Theorem 3-5. If $a_1,a_2,\ldots,a_m$ is a complete residue system $\pmod m$ and $\gcd(k,m)=1$, then $ka_1,ka_2,\ldots,ka_m$ also is a complete residue system $\pmod m$

Proof: We show directly that properties (a) and (b) below hold for this new set

A set $a_1,\ldots,a_m$ called a complete residue system modulo $m$, is characterized by the following properties.

a) if $i \neq j$, then $a_i \not\equiv a_j \pmod m$
b) If a is any integer, there is an index i with $1 \leq i \leq m$ for which $a\equiv a_i\pmod m$

I am having troubles understanding property b

b_) Theorem 2-6 shows that of $(k,m)=1$, the congruence $kx \equiv a \pmod m$ has a solution for any fixed $a$. Let a solution be $x_0$. Since $a_1,\ldots,a_m$ is a complete residue system, there is an index $i$ such that $x_0 \equiv a_i\pmod m$. Hence $kx_0 \equiv ka_i \equiv a \pmod m$.

The book mentions the existence of a theorem 2-6, but it doesn't exists, so I need an explanation about it.

  • 1
    $\begingroup$ Theorem 2-6 is simply Bézout's identity $\endgroup$ – Kenny Lau Jun 26 '16 at 2:54
  • $\begingroup$ Property (a) says that no two of the $a_i$'s are the same. Property (b) says that they are a complete set of residues. Given any integer you choose, it's congruent to some $a_i$. $\endgroup$ – user4894 Jun 26 '16 at 3:00

Reference : See : Euclid's Algorithm.

Theorem (Euclid). If integers $k,m$ are co-prime (i.e. $\gcd (k,m)=1$), then there exist integers $u, v$ with $k u+m v=1.$... So $u$ is a solution of $k x\equiv 1\pmod m ,$ and $u a$ is a solution of $k x\equiv a \pmod m.$

Important corollaries to this theorem include

(1) The fundamental theorem of arithmetic :If $a| b c$ and $\gcd (a,b)=1$ then $a|c.$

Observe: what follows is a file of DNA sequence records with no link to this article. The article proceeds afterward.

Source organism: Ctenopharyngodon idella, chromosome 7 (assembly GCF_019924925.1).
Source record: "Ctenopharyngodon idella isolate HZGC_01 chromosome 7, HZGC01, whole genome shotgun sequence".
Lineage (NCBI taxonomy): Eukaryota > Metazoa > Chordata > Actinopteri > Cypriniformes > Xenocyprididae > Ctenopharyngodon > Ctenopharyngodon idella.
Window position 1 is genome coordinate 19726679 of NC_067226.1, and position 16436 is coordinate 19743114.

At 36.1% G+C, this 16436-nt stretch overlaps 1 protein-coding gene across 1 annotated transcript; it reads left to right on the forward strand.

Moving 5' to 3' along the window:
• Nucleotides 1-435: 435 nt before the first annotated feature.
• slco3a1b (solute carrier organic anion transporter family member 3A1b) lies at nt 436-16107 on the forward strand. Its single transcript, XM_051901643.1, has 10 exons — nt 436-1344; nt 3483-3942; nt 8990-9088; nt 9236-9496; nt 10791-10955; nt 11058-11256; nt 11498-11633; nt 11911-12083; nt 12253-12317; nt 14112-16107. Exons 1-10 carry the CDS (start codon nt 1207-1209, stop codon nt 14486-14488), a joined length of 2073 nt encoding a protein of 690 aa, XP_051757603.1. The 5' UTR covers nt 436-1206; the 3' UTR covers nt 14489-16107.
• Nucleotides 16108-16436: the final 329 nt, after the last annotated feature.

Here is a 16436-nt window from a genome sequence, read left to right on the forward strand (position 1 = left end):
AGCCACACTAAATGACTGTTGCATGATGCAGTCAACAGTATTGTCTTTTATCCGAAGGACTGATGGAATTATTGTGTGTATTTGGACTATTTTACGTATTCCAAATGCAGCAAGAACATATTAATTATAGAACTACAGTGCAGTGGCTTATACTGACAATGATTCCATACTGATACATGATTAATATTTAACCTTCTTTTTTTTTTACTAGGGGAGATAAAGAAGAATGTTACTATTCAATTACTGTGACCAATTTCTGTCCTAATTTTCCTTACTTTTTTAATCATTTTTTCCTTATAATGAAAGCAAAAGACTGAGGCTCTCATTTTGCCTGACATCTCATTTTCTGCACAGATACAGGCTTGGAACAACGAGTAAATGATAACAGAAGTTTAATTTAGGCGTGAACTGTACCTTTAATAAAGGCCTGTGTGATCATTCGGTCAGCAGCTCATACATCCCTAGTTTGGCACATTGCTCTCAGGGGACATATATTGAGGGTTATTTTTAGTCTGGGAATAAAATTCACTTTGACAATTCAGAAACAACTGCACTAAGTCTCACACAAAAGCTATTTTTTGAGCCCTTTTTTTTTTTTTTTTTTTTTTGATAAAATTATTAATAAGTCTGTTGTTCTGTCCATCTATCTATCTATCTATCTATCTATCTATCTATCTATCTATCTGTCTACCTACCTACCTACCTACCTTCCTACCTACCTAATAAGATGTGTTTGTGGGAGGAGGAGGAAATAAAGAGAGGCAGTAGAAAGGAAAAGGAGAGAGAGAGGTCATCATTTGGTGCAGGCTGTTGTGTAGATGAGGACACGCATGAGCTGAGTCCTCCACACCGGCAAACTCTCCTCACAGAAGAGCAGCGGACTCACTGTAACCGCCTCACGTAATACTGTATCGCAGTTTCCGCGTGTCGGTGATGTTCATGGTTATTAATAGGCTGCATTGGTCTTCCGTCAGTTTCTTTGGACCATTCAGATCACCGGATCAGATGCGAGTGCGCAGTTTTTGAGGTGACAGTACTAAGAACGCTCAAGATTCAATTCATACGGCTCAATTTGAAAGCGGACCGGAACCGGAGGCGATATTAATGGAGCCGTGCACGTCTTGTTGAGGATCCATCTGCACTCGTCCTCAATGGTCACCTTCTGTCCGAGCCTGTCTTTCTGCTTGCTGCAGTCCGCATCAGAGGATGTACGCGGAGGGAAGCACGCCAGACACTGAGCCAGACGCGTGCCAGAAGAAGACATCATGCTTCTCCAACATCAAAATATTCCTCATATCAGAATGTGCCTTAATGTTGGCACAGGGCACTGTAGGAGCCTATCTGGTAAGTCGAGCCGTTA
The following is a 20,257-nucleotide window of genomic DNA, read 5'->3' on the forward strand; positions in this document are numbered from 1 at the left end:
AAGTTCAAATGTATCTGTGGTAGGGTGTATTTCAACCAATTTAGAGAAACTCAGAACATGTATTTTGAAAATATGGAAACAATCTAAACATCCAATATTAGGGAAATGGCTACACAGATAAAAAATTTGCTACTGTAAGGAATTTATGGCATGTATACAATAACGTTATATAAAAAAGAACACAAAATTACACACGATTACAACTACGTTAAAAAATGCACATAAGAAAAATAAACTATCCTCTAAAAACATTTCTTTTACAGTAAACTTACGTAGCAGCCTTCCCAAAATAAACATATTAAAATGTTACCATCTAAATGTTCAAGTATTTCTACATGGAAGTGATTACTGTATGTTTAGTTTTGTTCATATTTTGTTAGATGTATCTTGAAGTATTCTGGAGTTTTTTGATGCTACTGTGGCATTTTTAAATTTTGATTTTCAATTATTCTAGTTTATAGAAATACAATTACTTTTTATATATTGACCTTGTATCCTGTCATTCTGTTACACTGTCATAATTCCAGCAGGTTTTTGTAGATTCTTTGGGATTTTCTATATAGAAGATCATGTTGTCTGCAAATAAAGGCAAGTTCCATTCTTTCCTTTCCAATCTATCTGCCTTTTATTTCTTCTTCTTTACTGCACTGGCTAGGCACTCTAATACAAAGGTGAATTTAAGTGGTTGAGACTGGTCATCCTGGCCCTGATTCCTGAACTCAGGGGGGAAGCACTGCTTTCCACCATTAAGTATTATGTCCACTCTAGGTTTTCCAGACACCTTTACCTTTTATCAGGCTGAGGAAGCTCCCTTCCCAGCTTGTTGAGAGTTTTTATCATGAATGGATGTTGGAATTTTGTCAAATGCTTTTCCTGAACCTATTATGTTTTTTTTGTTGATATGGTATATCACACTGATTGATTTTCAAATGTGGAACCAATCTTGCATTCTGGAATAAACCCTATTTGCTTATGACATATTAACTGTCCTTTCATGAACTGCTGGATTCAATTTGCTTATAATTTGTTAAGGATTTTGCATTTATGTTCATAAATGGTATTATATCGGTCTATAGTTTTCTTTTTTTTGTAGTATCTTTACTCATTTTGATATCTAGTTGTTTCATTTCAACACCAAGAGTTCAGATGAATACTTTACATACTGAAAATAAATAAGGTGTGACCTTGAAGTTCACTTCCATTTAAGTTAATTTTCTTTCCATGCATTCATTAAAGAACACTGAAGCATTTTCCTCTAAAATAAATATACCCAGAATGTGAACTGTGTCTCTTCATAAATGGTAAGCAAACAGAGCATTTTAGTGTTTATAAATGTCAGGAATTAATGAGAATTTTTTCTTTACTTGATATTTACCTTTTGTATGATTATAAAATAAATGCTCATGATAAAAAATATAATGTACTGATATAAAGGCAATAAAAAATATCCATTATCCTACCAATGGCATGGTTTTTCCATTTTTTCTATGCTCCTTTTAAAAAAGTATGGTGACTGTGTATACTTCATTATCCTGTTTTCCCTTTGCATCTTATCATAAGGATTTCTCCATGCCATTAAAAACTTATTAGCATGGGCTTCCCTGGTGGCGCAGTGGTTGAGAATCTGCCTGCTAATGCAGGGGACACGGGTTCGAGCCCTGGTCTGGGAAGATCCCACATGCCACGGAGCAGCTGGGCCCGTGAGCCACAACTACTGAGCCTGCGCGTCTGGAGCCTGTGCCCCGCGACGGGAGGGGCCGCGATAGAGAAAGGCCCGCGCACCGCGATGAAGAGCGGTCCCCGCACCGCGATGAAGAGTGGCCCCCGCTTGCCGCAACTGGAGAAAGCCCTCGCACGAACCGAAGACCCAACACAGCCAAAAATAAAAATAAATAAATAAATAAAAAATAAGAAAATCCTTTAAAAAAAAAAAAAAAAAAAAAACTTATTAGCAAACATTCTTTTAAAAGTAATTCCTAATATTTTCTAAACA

(2) Unique factorization : Let $p_1,...,p_m$ and $q_1,...,q_n$ be primes with $p_i\leq p_{i+1}$ for $1\leq i<m, $ and with $q_j\leq q_{j+1}$ for $1\leq j<n.$ Then $(\prod_{i=1}^mp_i=\prod_{j=1}^nq_j)\implies (m=n \land p_i=q_i $ for all $ 1\leq i\leq m).$

(3) For integers $a, b$, not both $0$ there exist integers $x,y$ with $a x +b y=\gcd (a,b).$

  • $\begingroup$ $(1)$ is normally called Euclid's (or Gauss') Lemma, not FTA (= existence and uniquness of prime factorizations), and $(3)$ is called the Bezout gcd identity. $\endgroup$ – Bill Dubuque Jun 26 '16 at 16:06
  • $\begingroup$ OK.I recall a text that called (1) the FTA. I'm not much concerned with labels, but I dk why it would be called Gauss' Lemma. $\endgroup$ – DanielWainfleet Jun 26 '16 at 16:21
  • $\begingroup$ I don't doubt that some author used that name for $(1)$. But it is not common. The more common names have to do with Euclid giving a (partial) proof of it, and Gauss giving a full proof. But the name "Gauss' Lemma" is already used for too many things. $\endgroup$ – Bill Dubuque Jun 26 '16 at 16:28

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